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Mike Urette & Karen’s Recent Adventure

Mike Urette tells us about the most recent adventure for Karen and him. Given the following description of their visit to one of the WW II final resting place for America’s honored dead, publication of his report is timely at this time of year, the observance of Memorial Day and Independence Day.

Mike Sends:

“Sixty Years! When we graduated in June of ’61 we could hardly imagine what the next sixty years would bring let alone what we might be doing. So, to celebrate sixty years and our sixtieth wedding anniversary, Karen and I embarked on a two-week trip to northern France.

Photo Left: The Oise-Aisne American Cemetery and Memorial—-one of

We landed in Paris, rented a car and headed for Metz in northeastern France. About 4:00 Karen spotted a roadside sign for an American cemetery. We were in the general area of the WW I Muse-Argonne and Aisne-Marne battlefields and we made an 80 km/hr. decision to investigate.

After a seemingly endless drive winding around fields and farms, we stumbled upon the Oise-Aisne American Cemetery. Our car was almost alone in the lot in front of the administration building, which is also the Superintendents’ home. Luck would have it that the Super and another American couple were chatting on the front steps and invited us to join them on a guided tour of the cemetery.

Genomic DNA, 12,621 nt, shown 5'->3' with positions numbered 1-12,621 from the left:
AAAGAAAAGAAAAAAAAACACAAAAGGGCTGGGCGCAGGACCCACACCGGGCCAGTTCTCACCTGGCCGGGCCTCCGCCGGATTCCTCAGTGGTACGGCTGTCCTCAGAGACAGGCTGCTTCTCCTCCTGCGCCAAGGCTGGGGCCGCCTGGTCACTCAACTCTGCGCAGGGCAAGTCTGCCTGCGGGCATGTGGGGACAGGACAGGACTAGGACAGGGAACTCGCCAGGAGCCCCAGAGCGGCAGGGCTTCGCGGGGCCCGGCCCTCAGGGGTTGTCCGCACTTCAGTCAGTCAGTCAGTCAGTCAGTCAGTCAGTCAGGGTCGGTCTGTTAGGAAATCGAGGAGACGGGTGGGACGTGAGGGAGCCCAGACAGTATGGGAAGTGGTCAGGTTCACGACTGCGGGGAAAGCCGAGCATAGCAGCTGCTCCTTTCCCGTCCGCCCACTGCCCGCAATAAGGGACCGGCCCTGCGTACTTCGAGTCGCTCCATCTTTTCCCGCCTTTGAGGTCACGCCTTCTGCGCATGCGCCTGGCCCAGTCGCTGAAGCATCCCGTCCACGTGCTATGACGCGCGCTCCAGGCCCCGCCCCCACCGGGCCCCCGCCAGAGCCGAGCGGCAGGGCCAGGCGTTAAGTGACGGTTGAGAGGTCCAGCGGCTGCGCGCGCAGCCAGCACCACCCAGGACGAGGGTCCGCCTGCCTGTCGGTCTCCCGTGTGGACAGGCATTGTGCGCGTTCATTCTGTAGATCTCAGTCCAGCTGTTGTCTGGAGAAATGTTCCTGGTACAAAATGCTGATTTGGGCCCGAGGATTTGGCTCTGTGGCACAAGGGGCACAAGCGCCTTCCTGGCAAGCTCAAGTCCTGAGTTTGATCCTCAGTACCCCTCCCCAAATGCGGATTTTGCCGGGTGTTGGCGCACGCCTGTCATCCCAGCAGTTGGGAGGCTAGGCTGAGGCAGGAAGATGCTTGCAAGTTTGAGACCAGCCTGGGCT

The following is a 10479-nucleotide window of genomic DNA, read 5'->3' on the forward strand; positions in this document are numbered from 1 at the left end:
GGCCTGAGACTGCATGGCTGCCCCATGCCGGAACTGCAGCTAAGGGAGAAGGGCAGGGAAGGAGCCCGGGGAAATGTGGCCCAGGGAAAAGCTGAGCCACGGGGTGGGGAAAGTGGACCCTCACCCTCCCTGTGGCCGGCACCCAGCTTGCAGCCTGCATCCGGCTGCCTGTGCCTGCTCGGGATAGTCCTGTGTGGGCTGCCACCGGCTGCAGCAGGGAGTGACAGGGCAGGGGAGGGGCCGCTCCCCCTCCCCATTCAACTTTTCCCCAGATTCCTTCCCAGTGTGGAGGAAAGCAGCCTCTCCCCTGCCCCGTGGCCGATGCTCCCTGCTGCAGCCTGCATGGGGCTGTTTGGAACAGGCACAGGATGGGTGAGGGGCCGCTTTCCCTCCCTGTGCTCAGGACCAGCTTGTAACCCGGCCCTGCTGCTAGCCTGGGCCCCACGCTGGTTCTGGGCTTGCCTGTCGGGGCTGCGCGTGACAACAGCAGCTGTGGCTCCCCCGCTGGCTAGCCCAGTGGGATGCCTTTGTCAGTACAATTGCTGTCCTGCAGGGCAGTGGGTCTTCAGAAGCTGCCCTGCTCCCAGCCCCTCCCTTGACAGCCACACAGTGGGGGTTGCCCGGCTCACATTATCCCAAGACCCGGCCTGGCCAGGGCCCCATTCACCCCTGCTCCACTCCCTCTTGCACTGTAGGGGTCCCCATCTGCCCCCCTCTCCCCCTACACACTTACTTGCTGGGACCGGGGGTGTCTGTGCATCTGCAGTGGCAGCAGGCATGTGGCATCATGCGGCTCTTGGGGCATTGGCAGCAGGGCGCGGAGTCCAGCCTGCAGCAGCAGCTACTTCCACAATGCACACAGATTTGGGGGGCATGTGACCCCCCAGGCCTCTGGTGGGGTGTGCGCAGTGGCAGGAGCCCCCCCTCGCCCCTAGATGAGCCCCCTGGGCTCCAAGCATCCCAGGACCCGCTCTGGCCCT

The Superintendent, CSM Hubert Caloud USMC Ret. was very engaging and welcoming. A true personality who had an extensive knowledge of all things military, he takes great pride in not only his but all the European American War Cemeteries.

Oise-Aisne cemetery is divided into four sections identified A-D. Our first stop was Section E! Routine visitors don’t see Section E and it is not identified on the brochure guide. For many years it was a “confidential” location only exposed in 2009 by a Freedom of Information request. This is the burial place of 98 U.S. soldiers who were executed following court martial during WWII. It is considered a place of shame with the graves marked only by ground level numbers.

Photo Right: 1961 April 2022: Karen & Mike Urette were at the Oise-Aisne American Cemetery and Memorial: Seen here are Mike and Marine CSM Hubert Caloud. "He is a marvelous representative for the USA.”

Karen & Mike journeyed on to Bastogne for more absorption of history.

With that somber opening, Hubert led us to the main grounds – a field of beauty filled with rows of pristine white crosses and stars of David centered upon a stunning memorial. The first stop was the gravesite of Sergeant Joyce Kilmer---you will remember him from Plebe English as the author of the poem “Trees” (I think that I shall never see….). He was killed in battle at age 31 while serving in the 42nd Rainbow Division. Following an extremely well narrated tour of the semi-circular memorial of marble and granite constructed in a Romanesque style, and a small chapel to the memorial's right, and a one-room museum to the left, the Superintendent invited us to join him and an associate in lowering the American flag in the center of the four sections. We were surprised and honored.

Following the lowering to the haunting music of Taps, we helped fold the flag---to Marine Corps standards--- and CSM Caloud presented the flag to me. I was overwhelmed and appreciative beyond words. Memorial Day, Veterans Day, Armed Forces Day they will all be remembered as “Oise-Aisne Day” to me.

Those of you who have visited some of the other 26 American cemeteries around the world probably have the same feeling. It is one never to be forgotten.”












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